The consultations were intended to provide inputs to the government as it develops its TJ, peace and reconciliation programme. Partnerships between the government and development stakeholders are vital to the success of the process. The ideas and suggestions of the participants were sent to the Task Force appointed to facilitate people’s participation in the reconciliation process.
One of the main issuesraised was how to get people involved in the process and put message of TJ across to the grassroots. At district level, provincial level and local level, it was necessary to know what people are saying about TJ, if they know about the government’s proposals and what they think about them.
Minister for Minister of National Coexistence, Dialogue and Official Languages Mano Ganesan said the government was going ahead with TJ. The work was slow because there were two political parties involved. He added that in the north and east, the police needed to improve their relations with civil society and the people. While the situation had changed at the top, it should go down to the grassroots level.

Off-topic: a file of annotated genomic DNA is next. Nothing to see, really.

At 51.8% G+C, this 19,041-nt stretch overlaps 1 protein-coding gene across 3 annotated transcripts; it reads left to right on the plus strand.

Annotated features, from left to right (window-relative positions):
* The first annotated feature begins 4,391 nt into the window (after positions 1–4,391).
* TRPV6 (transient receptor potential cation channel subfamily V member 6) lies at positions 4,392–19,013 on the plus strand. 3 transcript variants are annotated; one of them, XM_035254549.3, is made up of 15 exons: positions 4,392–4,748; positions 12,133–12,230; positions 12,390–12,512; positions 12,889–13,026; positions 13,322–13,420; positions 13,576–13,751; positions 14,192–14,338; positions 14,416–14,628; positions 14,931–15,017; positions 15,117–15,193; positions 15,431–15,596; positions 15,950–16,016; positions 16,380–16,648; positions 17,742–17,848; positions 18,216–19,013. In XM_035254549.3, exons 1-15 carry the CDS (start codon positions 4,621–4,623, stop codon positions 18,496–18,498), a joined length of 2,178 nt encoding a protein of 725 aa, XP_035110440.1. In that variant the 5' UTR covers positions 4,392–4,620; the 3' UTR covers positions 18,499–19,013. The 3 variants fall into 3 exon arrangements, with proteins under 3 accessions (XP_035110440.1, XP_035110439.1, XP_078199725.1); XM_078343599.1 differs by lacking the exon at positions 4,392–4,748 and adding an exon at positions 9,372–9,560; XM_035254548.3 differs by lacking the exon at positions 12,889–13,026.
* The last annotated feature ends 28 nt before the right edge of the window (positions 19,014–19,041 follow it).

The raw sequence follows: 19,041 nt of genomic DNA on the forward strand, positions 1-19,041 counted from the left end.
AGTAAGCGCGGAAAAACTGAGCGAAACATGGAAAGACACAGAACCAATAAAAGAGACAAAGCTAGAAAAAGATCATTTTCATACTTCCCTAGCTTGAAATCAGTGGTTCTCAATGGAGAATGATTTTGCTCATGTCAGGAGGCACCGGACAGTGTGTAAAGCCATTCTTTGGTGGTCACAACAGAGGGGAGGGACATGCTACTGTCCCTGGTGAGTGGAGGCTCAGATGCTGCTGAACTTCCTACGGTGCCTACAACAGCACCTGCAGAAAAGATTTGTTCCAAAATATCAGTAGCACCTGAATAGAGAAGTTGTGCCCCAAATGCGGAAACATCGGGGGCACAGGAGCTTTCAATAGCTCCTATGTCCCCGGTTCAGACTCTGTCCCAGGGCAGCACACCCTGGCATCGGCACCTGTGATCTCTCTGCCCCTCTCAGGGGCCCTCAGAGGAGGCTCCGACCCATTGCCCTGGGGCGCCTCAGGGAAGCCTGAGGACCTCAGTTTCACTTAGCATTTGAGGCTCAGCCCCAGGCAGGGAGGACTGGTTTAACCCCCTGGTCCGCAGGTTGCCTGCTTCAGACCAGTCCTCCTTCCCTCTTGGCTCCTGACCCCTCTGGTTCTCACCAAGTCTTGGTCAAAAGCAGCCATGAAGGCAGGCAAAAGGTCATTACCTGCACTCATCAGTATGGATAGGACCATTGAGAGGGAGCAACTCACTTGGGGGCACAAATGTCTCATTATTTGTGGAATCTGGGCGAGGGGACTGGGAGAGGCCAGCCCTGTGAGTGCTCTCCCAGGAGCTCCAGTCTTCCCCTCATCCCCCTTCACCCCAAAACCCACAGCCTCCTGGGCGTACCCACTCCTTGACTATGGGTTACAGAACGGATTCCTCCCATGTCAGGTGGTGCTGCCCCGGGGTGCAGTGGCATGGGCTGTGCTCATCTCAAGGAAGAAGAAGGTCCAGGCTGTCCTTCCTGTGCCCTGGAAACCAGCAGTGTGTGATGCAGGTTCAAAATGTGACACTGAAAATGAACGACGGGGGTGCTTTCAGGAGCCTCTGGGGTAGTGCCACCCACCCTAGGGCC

During the discussions, two key messages were highlighted. The first was the limited information available to the general population regarding TJ issues. There was an absence of strong and systematic messaging by the government. Participants pointed out that the government was composed of two leaders and two parties, and this resulted in an absence of clear messaging.
Second, the message from the Tamil-speaking participants from the North and East was their scepticism about the ultimate outcome of the ongoing TJ process. This highlighted the need for greater inclusion of such groups into the process and for trust building with them.
The role of civil society in these circumstances in taking the message to the people and in ensuring a sense of participation was extremely important.